[Humanist] 27.964 events: digital fiction; machines were texts

Humanist Discussion Group willard.mccarty at mccarty.org.uk
Sat Apr 12 09:27:39 CEST 2014

                 Humanist Discussion Group, Vol. 27, No. 964.
            Department of Digital Humanities, King's College London
                Submit to: humanist at lists.digitalhumanities.org

  [1]   From:    Graeme Gooday <G.J.N.Gooday at LEEDS.AC.UK>                  (21)
        Subject: Public Lecture: Mario Biagioli (UC Davis): 'When Machines
                were Texts', University of Leeds, Thursday 15th May 2014

  [2]   From:    Ray Siemens <siemens at uvic.ca>                             (49)
                2014 @ SFU Vancouver

        Date: Fri, 11 Apr 2014 13:30:38 +0100
        From: Graeme Gooday <G.J.N.Gooday at LEEDS.AC.UK>
        Subject: Public Lecture: Mario Biagioli (UC Davis): 'When Machines were Texts', University of Leeds, Thursday 15th May 2014

                                 AHRC Research Network: 'Rethinking Patent Cultures'

PUBLIC LECTURE : "When Machines were Texts: The Strange History of the Idea/Expression Distinction"

By Prof. Mario Biagioli,  Director of the Center for Science and Innovation Studies, University of California, Davis

                    THURSDAY 15th MAY 6 -7pm , Centenary Gallery, Parkinson Building, University of Leeds

                                     ****ADVANCE REGISTRATION ESSENTIAL****

To register for attendance visit the public lecture page at www.rethinkingpatentcultures.com http://www.rethinkingpatentcultures.com

ABSTRACT:  The idea-expression distinction provides the crucial demarcation between the subject of patent law and that of copyright. In the US, that distinction is deemed settled in Baker v. Selden (1879), but has been subsequently challenged by technological developments, like software, involving inventions that look like texts or others, like computer interfaces, that seem to merge software and hardware. I argue that these new technologies do not induce local destabilizations of the idea-expression divide, but rather activate tensions that have been there all along - tensions that are both problematic and unavoidable.
For enquiries, please email our Network Administrator at rethinkingpatentcultures at gmail.com<mailto:rethinkingpatentcultures at gmail.com>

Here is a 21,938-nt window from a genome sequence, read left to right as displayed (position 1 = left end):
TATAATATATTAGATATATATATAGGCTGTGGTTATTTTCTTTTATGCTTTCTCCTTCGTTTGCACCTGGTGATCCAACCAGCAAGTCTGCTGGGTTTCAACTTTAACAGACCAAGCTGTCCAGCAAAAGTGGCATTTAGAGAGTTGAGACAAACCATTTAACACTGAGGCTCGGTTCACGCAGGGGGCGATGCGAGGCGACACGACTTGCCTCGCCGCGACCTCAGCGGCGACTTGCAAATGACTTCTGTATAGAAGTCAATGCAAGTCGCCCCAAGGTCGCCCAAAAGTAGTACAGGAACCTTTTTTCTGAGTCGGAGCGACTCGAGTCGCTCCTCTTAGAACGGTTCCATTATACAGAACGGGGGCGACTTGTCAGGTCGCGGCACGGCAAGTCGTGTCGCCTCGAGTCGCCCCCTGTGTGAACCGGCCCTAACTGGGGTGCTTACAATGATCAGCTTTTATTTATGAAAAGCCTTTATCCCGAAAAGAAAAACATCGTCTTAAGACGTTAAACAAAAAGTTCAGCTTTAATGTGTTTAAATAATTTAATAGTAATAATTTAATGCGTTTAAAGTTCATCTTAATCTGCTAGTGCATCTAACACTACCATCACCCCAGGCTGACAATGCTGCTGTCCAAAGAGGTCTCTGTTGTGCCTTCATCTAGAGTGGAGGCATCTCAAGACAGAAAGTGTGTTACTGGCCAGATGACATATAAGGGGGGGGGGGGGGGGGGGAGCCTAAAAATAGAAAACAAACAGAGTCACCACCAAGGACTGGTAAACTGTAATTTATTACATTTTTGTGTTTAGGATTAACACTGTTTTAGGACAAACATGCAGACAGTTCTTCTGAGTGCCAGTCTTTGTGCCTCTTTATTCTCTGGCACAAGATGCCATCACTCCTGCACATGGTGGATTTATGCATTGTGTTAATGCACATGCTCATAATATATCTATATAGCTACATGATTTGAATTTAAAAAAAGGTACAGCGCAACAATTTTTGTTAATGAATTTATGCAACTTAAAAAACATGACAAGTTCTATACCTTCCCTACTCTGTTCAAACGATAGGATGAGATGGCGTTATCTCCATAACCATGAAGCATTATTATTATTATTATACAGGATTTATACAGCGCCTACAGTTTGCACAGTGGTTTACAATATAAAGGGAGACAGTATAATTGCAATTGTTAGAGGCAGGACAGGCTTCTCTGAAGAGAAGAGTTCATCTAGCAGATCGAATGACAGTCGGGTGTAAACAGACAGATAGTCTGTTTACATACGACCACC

(to which address all replies will be directed)

Graeme Gooday, (on research leave 2013-14)
PI for AHRC Research Network 'Rethinking Patent Cultures'
Professor of the History of Science and Technology
School of Philosophy, Religion  and History of Science
Woodhouse Lane
University of Leeds
United Kingdom

E-mail: g.j.n.gooday at leeds.ac.uk<mailto:g.j.n.gooday at leeds.ac.uk>
 Phone: 0113 343 3274

 www.rethinkingpatentcultures.com http://www.rethinkingpatentcultures.com

        Date: Fri, 11 Apr 2014 22:12:41 +0000
        From: Ray Siemens <siemens at uvic.ca>
        Subject: CREATING DIGITAL FICTION WITH KATE PULLINGER, June 9-13, 2014 @ SFU Vancouver

June 9-13, 2014 @ SFU Vancouver


Join us for this special week-long immersive writing/authoring
workshop with award-winning author and digital fiction pioneer Kate
Pullinger. This workshops is a unique learning opportunity aimed at
writers who wish to explore digital fiction, developers who want to
explore literary works, and publishers interested in new models for
writing, reading, and collaborating in fiction.

Over the five days, participants will work together to collaboratively
author a work of interactive, multimedia literature, which will
subsequently be available online inviting further participation from a
wider public.

Participants will work collaboratively with faculty to plan, compose,
design, assemble, and promote the work over the course of the week. A
series of short morning seminars with faculty will elaborate the
dynamics, opportunities, and challenges of composing and producing for
networked digital media. Afternoons will be devoted to collaborative
work on writing, design and graphic production, audio and video
production, and technical development. The goal for the week is the
production of a prototype work which forms the basis for an ongoing,
collaborative work which gathers an online audience.


Kate Pullinger writes for both print and digital platforms. Her new
novel, Landing Gear, published in the spring of 2014, takes the story
told in Pullinger’s collaborative multimedia digital work, co-created
with Chris Joseph, Flight Paths: A Networked Novel, and develops it
further. Her novel The Mistress of Nothing won the 2009 Governor
General’s Literary Award for Fiction, one of Canada’s most prestigious
literary prizes. Her prize-winning digital fiction projects, Inanimate
Alice and Flight Paths: A Networked Novel, have reached audiences
around the world. Pullinger’s other books include A Little Stranger,
Weird Sister, The Last Time I Saw Jane, Where Does Kissing End?, which
are all being published in new ebook editions in the spring of 2014.

John Maxwell is Associate Professor in the Publishing Program at SFU.
His research & teaching focus is on the impact of digital technologies
in the cultural sector (and particularly books and magazines), the
history of digital media, and the emergence of digital genres and

Haig Armen is one of Canada’s most respected and innovative digital
designers. He is a faculty member in Design & Dynamic Media at Emily
Carr University. Haig has had the honour of winning a variety of
awards throughout his design career, including three Webby Awards, two
Prix Italia for Web Arts and Drama and a Gold Medal from the Art
Director’s Club of New York to name only a few.


- John Maxwell
Publishing @ SFU
jmax at sfu.ca

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